BINGHAMTON, NY – Maurice Tomlinson, a Jamaican lawyer, gay rights activist and senior policy analyst with the Canadian HIV/AIDS Legal Network, will be the guest speaker at the first LGBTQ International Human Rights Lecture, taking place from 6-8 p.m. Tuesday, Oct. 25, in Old Union Hall, in the University Union, on the Binghamton University campus. This event is free and open to the public.

Tomlinson will provide a "Report from the Front Lines" and will discuss his fight against homophobia and HIV in Jamaica and the wider Caribbean for over twenty years, and how individuals and governments can tackle global anti-gay sentiments. He will talk about his work with Jamaica’s largest LGBT organization, J-FLAG, to provide a permanent shelter (Dwayne’s House) for homeless LGBT youth. He will also discuss judicial and police LGBTI HIV sensitization trainings, and the facilitation of human rights documentation.

Tomlinson’s career path has been dedicated to ending discrimination against homosexuals, specifically in the Caribbean community. Within this broad area, Tomlinson has focused on the changing the immigration laws of Belize and Trinidad & Tobago that ban the entry of homosexuals, and the anti-sodomy law of Jamaica.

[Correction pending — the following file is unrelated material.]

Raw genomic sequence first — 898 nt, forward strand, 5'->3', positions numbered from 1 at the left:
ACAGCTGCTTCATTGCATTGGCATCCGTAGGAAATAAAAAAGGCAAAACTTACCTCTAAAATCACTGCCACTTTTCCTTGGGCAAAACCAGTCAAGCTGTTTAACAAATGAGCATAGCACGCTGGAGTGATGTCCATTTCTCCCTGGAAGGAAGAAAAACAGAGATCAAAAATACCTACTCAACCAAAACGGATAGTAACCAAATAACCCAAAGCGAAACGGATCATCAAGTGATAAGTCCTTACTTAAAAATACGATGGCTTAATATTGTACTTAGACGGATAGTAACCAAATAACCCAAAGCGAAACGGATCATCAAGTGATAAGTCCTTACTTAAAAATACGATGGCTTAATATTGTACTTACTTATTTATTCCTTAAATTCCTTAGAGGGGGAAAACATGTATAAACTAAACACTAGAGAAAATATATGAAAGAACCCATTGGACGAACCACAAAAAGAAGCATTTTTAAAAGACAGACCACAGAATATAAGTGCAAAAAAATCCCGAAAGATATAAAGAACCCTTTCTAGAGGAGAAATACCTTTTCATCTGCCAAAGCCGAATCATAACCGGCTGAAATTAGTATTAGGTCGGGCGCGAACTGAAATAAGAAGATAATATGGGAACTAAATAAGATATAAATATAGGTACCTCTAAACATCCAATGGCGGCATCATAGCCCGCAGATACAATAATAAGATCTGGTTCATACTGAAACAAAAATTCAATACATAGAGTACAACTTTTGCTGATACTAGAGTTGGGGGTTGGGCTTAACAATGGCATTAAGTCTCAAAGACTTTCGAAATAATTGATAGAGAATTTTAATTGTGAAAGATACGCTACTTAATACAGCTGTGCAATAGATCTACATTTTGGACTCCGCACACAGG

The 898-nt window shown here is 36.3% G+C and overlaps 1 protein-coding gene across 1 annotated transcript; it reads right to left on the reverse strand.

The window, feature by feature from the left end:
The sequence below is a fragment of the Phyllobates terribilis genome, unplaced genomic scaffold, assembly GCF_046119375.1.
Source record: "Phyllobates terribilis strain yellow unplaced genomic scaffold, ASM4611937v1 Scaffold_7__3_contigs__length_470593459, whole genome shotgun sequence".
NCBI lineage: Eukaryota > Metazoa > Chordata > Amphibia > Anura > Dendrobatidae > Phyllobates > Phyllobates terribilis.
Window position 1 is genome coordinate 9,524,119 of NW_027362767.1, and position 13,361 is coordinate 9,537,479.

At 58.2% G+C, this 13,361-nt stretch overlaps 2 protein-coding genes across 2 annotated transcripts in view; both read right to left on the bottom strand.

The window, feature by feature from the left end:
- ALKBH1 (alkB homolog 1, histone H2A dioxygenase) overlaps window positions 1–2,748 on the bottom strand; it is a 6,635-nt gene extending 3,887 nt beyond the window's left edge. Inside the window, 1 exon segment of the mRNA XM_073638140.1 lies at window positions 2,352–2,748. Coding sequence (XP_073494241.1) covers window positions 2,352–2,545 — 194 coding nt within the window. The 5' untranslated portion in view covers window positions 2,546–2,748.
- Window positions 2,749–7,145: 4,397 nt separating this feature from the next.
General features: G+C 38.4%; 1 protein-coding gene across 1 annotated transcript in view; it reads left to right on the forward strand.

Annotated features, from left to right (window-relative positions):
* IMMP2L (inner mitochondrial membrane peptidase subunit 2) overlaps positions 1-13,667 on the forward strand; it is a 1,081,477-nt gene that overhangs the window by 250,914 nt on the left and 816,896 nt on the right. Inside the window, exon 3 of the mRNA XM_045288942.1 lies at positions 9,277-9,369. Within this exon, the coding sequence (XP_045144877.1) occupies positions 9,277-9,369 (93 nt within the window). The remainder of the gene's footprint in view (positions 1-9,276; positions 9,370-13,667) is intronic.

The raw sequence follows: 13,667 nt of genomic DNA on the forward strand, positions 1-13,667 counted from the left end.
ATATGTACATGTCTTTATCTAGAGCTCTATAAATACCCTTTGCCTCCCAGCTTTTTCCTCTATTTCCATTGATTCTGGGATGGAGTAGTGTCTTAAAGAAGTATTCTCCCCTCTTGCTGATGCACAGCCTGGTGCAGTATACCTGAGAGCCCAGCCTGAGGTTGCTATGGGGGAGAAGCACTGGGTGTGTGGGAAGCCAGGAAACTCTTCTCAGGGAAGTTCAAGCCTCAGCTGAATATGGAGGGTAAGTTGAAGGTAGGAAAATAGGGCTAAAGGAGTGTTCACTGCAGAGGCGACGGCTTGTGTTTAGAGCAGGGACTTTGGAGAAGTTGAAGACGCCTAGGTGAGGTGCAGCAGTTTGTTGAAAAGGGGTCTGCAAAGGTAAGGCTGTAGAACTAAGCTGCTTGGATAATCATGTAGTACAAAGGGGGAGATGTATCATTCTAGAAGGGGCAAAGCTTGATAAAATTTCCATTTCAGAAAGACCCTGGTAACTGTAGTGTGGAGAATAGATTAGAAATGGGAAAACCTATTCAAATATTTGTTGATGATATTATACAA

Tomlinson has received the inaugural David Kato Vision and Voice Award and the inaugural Kato Award, which recognize a person who stands up for LGBT rights around the world. From 2009 to 2011, he taught a variety of law courses at the University of Technology in Jamaica, including discrimination law, and had to flee the country when he was outed as gay in 2011. Since then, he has returned to Jamaica to continue the struggle for LGBTQI liberation on the island.

For more information, contact LGBTQ Center Director Kelly Clark at clarkk@binghamton.edu or call 607-777-6054.